When Jawaharlal Nehru commissioned the French architect Le Corbusier to build the city Chandigarh he proclaimed it as the embodiment of a newly independent India “unfettered by the traditions of the past, a symbol of the nation’s faith in the future”.
The resulting feat of urban planning has been proclaimed as Corbusier’s masterpiece - a city built from scratch in the plains of Punjab from the street layout to the public buildings. Crucially, such was the attention to detail of the Swiss-born maestro that he also insisted on being responsible for the furniture inside his buildings, commissioning his cousin Pierre Jeanneret to design thousands of pieces of equipment to sit inside their monuments of 1950s minimalist design.
Such is the enduring appeal of Corbusier and everything he touched that Chandigarh, which now has India’s highest per capita income, has become a symbol for a less glamorous feature of the nation it was designed to symbolise. Amid India’s high-speed transformation into a world power, the purpose-built furniture that once filled the city’s chic public spaces is being systematically sold off in the auction rooms of London, New York and Paris.
The level of demand means that even the most mundane items, such as Corbusier-designed manhole covers and street lamps, are now fetching thousands of pounds as collectors flock to own a part of one of the 20th century’s great architectural ventures.
A combination of entrepreneurial western antique dealers, poor maintenance which has left dozens of chairs and tables gathering dust in store rooms and a failure to recognise the value of the 1950s furnishings has resulted in items being sold in Chandigarh for a few hundred rupees before being auctioned in Europe and the United States for large sums.
The scale of the loss of the fixtures and fittings from buildings including the city’s High Court and its College of Architecture has become so serious that it has now provoked academics and officials in Chandigarh to demand measures to protect what remains of Corbusier and Jeanneret’s furnishings.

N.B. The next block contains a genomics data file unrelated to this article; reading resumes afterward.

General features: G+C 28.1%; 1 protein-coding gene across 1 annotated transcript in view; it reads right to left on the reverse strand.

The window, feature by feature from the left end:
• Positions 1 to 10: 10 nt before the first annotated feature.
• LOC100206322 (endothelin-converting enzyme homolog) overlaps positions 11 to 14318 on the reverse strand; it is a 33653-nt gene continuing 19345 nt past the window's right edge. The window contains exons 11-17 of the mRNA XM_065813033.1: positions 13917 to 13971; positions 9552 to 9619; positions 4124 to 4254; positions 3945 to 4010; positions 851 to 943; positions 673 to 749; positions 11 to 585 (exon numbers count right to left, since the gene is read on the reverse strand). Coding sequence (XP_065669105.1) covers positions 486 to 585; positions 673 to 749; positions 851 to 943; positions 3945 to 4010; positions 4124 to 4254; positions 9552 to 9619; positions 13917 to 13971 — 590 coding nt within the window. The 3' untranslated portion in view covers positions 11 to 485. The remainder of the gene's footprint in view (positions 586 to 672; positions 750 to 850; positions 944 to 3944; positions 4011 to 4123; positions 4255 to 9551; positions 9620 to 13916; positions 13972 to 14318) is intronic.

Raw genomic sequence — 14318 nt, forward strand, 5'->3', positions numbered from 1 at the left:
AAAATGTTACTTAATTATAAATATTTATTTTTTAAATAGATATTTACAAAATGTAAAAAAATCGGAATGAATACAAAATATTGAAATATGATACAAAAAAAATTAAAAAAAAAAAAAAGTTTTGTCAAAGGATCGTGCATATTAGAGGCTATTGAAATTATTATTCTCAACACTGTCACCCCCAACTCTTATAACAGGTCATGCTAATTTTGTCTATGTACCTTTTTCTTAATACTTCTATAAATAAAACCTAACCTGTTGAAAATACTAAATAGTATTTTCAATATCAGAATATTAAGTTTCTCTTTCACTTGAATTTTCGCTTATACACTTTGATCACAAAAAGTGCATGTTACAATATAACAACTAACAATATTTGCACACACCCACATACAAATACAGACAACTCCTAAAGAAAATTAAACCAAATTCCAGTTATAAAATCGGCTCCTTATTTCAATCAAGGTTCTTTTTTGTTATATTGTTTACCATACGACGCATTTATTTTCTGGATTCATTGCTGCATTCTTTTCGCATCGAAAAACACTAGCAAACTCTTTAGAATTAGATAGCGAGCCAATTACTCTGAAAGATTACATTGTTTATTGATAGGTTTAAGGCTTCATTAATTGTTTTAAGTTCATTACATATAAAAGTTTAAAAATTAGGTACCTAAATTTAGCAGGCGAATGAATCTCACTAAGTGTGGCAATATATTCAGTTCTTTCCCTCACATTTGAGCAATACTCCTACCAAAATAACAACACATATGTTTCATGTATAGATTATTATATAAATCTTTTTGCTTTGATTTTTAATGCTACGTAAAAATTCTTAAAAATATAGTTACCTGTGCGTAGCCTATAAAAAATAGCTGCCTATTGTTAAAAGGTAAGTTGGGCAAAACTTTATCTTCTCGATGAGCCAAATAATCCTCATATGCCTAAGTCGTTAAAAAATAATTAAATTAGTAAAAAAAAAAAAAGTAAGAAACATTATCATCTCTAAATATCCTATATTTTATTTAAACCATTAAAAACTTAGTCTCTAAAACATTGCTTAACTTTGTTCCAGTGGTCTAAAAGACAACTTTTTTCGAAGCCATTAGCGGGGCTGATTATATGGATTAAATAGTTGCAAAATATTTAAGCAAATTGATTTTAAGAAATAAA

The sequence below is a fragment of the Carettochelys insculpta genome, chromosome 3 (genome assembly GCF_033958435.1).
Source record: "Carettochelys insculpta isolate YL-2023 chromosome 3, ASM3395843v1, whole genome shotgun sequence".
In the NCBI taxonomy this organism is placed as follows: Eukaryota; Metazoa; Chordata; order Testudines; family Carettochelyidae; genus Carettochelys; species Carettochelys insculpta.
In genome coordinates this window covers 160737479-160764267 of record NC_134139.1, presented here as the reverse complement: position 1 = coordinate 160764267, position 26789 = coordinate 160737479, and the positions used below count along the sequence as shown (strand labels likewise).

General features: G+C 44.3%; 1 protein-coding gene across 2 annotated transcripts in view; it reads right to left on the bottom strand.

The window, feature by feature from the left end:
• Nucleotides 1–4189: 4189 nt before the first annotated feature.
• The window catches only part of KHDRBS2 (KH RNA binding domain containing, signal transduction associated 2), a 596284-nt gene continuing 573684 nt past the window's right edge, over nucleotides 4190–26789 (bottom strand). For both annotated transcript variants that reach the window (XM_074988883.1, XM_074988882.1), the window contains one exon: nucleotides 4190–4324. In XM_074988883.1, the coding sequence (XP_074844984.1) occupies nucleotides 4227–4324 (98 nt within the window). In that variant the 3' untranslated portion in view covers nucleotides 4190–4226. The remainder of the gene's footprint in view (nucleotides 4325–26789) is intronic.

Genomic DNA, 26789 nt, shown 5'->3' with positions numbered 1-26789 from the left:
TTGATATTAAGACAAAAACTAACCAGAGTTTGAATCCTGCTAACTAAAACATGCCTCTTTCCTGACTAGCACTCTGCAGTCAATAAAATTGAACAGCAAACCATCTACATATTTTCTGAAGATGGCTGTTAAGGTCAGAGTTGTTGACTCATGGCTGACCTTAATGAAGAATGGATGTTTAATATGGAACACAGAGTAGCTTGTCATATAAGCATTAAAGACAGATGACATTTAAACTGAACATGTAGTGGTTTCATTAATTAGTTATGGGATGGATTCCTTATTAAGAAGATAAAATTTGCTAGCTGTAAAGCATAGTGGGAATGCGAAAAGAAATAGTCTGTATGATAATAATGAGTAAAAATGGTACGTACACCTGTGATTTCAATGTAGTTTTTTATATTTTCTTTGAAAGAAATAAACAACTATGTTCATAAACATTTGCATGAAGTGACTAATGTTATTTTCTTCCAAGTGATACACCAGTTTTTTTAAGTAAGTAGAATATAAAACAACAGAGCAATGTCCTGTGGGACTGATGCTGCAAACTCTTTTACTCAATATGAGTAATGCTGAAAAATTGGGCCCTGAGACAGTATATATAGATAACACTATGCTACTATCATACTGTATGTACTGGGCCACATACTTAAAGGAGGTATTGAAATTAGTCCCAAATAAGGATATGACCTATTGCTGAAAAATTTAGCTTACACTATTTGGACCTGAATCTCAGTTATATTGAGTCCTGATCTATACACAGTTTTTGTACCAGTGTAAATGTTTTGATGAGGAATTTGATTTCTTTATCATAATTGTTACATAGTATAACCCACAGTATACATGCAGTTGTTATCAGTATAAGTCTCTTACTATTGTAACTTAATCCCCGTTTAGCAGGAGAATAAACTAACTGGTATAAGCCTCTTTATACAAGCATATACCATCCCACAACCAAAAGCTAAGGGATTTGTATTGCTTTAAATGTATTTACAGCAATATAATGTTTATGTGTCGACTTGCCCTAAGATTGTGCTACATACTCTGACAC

Anger at the sale of the teak and rosewood creations last month led to a formal appeal to the British high commission in Delhi by Chandigarh’s government to halt the sale by London auctioneer’s Bonhams of 20 items of furniture that once graced places including the city’s library and magistrates’ court. The sale went ahead after the auction house provided evidence that all the items had been legitimately acquired.
Rajnish Wattas, former head of the Chandigarh College of Architecture, said: “While Corbusier is a living legacy not only in the city’s buildings, mansions and boulevards, but also in the fixtures designed for them, their custodians seem to have forgotten the ways to conserve these. This priceless treasure today lies carelessly strewn around in various offices, gathers dust in government storerooms or is sold off at auctions.”
The masterplan for Chandigarh, built on a system of residential zones where amenities would be no more than 10 minutes walk away and completed by a complex of key administrative buildings, was reputedly draw up by Le Corbusier in a single four-day visit in 1951.
Although Le Corbusier returned to the project regularly, he handed over the day-to-day execution of his grand vision to Pierre Jeanneret, who in turn designed the thousands of desks, chairs, beds, shelving units, benches, sofas and other items to be used in public buildings and private homes. Le Corbusier himself designed a series of magisterial tapestries to be hung in the law courts.